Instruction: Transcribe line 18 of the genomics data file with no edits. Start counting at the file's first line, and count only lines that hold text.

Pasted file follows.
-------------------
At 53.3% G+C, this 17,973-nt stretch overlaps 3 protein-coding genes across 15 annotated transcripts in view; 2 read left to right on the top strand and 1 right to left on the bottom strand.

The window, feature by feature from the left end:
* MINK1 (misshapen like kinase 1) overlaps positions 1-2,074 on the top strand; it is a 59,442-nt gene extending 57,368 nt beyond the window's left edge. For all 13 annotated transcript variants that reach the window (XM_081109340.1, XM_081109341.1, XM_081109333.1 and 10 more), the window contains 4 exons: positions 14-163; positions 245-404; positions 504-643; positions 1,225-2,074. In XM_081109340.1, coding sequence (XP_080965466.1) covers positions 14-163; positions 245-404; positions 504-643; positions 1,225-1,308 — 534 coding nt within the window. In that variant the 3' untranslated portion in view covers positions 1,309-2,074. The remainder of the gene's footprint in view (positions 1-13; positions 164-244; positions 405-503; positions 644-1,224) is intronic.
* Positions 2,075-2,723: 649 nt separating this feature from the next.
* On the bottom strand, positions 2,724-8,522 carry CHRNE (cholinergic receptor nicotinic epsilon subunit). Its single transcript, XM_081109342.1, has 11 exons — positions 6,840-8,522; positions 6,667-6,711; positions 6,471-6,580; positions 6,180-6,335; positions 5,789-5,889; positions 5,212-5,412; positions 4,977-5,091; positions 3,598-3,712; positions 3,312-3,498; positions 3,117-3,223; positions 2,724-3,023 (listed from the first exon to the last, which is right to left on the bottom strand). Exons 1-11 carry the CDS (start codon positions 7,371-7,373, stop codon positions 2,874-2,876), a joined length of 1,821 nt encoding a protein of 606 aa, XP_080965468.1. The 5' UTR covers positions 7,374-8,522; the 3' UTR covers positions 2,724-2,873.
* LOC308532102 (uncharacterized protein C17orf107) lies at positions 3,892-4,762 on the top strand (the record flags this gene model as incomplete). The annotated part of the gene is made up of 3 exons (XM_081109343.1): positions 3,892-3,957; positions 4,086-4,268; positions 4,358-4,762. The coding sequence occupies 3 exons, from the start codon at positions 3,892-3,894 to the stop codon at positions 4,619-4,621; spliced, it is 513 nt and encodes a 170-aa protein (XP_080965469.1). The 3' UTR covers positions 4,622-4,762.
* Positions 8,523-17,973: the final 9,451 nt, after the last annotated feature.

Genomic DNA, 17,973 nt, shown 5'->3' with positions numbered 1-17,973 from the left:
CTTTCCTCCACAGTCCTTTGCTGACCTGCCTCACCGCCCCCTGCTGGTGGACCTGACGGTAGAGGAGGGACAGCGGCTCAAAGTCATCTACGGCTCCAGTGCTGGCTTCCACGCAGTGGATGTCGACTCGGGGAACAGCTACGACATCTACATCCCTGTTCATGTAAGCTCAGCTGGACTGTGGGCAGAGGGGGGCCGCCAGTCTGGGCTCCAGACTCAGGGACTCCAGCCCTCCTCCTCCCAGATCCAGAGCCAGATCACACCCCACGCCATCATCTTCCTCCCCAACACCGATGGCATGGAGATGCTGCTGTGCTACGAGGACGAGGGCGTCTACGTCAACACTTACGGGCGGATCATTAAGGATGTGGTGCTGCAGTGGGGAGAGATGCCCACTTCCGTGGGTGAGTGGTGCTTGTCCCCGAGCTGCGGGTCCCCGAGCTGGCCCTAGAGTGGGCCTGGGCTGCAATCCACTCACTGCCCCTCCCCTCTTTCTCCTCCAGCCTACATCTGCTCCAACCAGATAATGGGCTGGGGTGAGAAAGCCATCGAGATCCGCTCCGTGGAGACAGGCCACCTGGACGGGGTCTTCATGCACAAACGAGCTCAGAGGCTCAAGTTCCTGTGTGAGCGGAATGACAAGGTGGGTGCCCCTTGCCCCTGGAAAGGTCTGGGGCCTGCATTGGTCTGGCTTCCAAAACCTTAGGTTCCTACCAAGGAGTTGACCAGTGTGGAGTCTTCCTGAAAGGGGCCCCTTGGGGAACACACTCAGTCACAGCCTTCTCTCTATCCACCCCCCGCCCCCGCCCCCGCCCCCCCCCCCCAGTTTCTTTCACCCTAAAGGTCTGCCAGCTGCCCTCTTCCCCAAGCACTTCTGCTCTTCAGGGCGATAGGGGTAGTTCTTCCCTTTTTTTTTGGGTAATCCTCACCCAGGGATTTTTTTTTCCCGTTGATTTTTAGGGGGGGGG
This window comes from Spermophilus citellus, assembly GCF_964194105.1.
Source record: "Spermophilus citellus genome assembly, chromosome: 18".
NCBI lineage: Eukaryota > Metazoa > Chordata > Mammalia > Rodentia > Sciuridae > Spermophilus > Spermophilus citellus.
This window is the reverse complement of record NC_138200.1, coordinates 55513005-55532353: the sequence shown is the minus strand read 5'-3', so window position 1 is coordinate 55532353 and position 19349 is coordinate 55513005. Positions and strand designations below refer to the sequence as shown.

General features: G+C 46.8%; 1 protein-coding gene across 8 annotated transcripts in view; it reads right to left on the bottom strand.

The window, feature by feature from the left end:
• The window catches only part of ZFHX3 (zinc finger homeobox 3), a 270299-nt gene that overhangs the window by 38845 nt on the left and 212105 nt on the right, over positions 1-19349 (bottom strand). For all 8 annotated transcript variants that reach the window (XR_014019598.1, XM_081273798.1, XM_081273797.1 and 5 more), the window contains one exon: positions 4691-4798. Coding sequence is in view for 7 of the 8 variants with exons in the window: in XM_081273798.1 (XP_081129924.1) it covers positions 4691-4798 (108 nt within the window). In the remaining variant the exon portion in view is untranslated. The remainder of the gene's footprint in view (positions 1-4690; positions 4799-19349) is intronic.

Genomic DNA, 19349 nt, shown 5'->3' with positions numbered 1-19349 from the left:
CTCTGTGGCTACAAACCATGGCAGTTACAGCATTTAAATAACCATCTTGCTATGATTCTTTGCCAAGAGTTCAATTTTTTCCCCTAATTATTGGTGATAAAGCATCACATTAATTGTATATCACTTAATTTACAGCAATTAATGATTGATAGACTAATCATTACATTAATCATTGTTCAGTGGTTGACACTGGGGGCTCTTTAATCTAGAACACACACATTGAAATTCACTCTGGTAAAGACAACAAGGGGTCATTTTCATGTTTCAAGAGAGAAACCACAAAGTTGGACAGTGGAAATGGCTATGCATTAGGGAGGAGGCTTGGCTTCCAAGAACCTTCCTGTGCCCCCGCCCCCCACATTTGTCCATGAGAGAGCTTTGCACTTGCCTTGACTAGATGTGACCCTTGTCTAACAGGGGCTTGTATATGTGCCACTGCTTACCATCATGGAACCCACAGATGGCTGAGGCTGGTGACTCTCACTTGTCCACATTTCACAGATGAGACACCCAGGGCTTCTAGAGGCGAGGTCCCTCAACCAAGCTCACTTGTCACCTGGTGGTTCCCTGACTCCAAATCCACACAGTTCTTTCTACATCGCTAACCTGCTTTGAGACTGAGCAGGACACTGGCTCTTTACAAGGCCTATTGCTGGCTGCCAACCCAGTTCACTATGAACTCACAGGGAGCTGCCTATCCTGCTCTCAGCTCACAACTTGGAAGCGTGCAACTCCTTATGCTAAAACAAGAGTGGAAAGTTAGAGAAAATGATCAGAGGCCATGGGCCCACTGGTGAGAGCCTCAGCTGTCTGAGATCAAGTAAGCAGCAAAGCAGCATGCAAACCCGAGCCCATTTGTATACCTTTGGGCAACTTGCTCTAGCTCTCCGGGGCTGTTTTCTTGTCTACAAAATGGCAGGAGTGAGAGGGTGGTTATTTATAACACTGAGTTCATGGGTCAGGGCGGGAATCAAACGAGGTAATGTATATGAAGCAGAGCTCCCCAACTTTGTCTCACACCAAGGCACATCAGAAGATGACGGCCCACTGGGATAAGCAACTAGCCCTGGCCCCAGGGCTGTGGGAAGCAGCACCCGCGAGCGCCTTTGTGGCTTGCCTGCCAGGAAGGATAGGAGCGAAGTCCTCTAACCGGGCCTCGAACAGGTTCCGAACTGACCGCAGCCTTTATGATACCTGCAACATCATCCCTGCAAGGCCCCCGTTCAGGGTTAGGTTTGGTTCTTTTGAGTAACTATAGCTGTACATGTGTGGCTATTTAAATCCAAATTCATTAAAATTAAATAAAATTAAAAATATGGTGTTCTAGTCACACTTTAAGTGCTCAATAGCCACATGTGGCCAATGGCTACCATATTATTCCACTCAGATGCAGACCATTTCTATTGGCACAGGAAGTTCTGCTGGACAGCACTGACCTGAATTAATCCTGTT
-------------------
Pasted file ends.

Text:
CTCTGTGGCTACAAACCATGGCAGTTACAGCATTTAAATAACCATCTTGCTATGATTCTTTGCCAAGAGTTCAATTTTTTCCCCTAATTATTGGTGATAAAGCATCACATTAATTGTATATCACTTAATTTACAGCAATTAATGATTGATAGACTAATCATTACATTAATCATTGTTCAGTGGTTGACACTGGGGGCTCTTTAATCTAGAACACACACATTGAAATTCACTCTGGTAAAGACAACAAGGGGTCATTTTCATGTTTCAAGAGAGAAACCACAAAGTTGGACAGTGGAAATGGCTATGCATTAGGGAGGAGGCTTGGCTTCCAAGAACCTTCCTGTGCCCCCGCCCCCCACATTTGTCCATGAGAGAGCTTTGCACTTGCCTTGACTAGATGTGACCCTTGTCTAACAGGGGCTTGTATATGTGCCACTGCTTACCATCATGGAACCCACAGATGGCTGAGGCTGGTGACTCTCACTTGTCCACATTTCACAGATGAGACACCCAGGGCTTCTAGAGGCGAGGTCCCTCAACCAAGCTCACTTGTCACCTGGTGGTTCCCTGACTCCAAATCCACACAGTTCTTTCTACATCGCTAACCTGCTTTGAGACTGAGCAGGACACTGGCTCTTTACAAGGCCTATTGCTGGCTGCCAACCCAGTTCACTATGAACTCACAGGGAGCTGCCTATCCTGCTCTCAGCTCACAACTTGGAAGCGTGCAACTCCTTATGCTAAAACAAGAGTGGAAAGTTAGAGAAAATGATCAGAGGCCATGGGCCCACTGGTGAGAGCCTCAGCTGTCTGAGATCAAGTAAGCAGCAAAGCAGCATGCAAACCCGAGCCCATTTGTATACCTTTGGGCAACTTGCTCTAGCTCTCCGGGGCTGTTTTCTTGTCTACAAAATGGCAGGAGTGAGAGGGTGGTTATTTATAACACTGAGTTCATGGGTCAGGGCGGGAATCAAACGAGGTAATGTATATGAAGCAGAGCTCCCCAACTTTGTCTCACACCAAGGCACATCAGAAGATGACGGCCCACTGGGATAAGCAACTAGCCCTGGCCCCAGGGCTGTGGGAAGCAGCACCCGCGAGCGCCTTTGTGGCTTGCCTGCCAGGAAGGATAGGAGCGAAGTCCTCTAACCGGGCCTCGAACAGGTTCCGAACTGACCGCAGCCTTTATGATACCTGCAACATCATCCCTGCAAGGCCCCCGTTCAGGGTTAGGTTTGGTTCTTTTGAGTAACTATAGCTGTACATGTGTGGCTATTTAAATCCAAATTCATTAAAATTAAATAAAATTAAAAATATGGTGTTCTAGTCACACTTTAAGTGCTCAATAGCCACATGTGGCCAATGGCTACCATATTATTCCACTCAGATGCAGACCATTTCTATTGGCACAGGAAGTTCTGCTGGACAGCACTGACCTGAATTAATCCTGTT